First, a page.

Premo is an experiment to the possibilities of Deep Pressure Touch Contractions for our emotional well being. This is the digital appendix & info page of:
‘Calming pressure: a study through design on stress reduction by deep pressure touch contractions through wearable technology’
The thesis can be viewed here. Issue has disabled download for free members. Please email for pdf
Contact: mailme[at]markdereijer.nl | LinkedIn
This page contains materials like images, building instructions, code, schematics, 3d models, experiment downloads and used materials
Stress (and Anxieties) complaints tend to be more pervasive in today’s life [3, 21]. Reducing levels of stress is becoming of more importance for mental wellbeing  due to its negative consequences [7, 5]. Therefore a way to lower our levels of stress would be invaluable. The crossover between stress and ever more present wearable technology show such devices would be promising. Deep Pressure Touch (PDT), pressure on the body, is known for its therapeutic calming effect [7, 8, 10, 25]. Derived from this the wearable device ‘Premo’ has been developed and its effectiveness of ability to reduce stress levels and on task performance-related stress. A tailored system had to be designed because of the lack of existing adaptive DPT systems and the novel inclusion of the rhythm instead of continuous pressure.
This paper starts by outlining stress, deep pressure touch, related wearable technology, rhythm and social synchronicity. Then we highlight the gap in the field leading up to outlining the design guidelines for such a device. In order to validate the hypotheses, a device is designed following the design guidelines and this device by participants when performing a stressful task. The research reveals the design processes, potential strengths and potential limitations of this device.Here is presented how research through design method contributes to the exploration of design for emotional well being and our mental health. It is also argued that the integration of psychological insights with wearable technology makes way for an engaging area of research and enables for more meaningful technologies.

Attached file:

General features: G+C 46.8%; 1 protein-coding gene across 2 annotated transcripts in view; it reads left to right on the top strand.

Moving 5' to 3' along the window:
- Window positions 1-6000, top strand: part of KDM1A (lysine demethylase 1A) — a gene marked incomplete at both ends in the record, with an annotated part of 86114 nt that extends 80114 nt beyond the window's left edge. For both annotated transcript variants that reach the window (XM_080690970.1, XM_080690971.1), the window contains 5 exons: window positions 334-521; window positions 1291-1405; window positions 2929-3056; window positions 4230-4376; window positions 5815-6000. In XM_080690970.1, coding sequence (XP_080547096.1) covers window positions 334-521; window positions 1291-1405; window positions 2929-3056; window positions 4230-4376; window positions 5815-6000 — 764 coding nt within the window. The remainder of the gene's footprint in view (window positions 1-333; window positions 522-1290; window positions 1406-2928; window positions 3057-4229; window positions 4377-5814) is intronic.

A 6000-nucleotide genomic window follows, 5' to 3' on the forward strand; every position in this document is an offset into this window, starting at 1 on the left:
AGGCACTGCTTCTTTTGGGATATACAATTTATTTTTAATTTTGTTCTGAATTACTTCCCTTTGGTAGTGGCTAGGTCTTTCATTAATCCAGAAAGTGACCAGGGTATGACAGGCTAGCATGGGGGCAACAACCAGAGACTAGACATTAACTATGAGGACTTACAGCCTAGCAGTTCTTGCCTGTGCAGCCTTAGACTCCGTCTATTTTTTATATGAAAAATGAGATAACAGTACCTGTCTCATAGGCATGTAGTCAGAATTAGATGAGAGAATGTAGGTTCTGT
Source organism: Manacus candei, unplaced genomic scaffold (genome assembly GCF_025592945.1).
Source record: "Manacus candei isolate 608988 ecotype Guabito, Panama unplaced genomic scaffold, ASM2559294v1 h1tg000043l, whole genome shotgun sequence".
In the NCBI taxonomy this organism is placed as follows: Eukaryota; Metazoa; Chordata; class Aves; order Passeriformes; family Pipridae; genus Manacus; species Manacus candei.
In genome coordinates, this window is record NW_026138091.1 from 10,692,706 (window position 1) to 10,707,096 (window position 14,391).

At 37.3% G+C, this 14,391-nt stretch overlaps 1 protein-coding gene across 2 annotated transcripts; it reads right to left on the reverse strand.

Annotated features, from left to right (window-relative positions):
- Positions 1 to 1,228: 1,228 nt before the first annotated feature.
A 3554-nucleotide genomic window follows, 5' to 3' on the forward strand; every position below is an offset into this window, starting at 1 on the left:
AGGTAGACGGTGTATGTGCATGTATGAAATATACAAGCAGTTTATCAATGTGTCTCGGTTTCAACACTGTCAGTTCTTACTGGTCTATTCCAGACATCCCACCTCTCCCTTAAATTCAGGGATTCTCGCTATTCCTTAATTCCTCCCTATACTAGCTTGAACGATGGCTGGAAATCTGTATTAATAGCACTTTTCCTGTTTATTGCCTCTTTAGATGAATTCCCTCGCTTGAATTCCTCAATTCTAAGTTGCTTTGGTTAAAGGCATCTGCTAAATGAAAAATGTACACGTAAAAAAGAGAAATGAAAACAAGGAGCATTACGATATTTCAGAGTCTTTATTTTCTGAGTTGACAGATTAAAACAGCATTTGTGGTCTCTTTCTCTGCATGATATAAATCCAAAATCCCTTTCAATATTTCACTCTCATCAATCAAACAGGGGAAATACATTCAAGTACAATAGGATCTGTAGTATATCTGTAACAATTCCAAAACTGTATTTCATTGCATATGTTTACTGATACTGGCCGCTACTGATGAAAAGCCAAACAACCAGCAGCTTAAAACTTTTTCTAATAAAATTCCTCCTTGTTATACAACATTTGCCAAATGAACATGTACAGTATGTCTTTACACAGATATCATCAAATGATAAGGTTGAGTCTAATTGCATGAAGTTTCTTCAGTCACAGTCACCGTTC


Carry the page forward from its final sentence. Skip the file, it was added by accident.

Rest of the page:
A side goal of the writer is to conduct research that could be done by every maker. Using wildly available and cheap materials it is believed it potentially makes the project accessible for further development by an audience that is not that well funded. Plans on how to build Premo are be made available online here. Therefore this work is CC BY-NC-SA licenced.
This work has a Attribution-NonCommercial-ShareAlike licence.
Feedback on the project: To be able to do what Mark did he had to take the role of not only a researcher, but also a maker, designer, prototyper and artist and in my opinion he took each of these roles seriously and really achieved something in each of these aspects of the project. Behind almost each final decision is a thorough investigation, even to the point of user-testing different types of hugs! The final product is not just a thesis, but also a working prototype for Premo, a design plan that other DIY enthusiasts can follow to make their own and a whole series of intermediate products that use other techniques that have been attempted (like motors instead of air etc).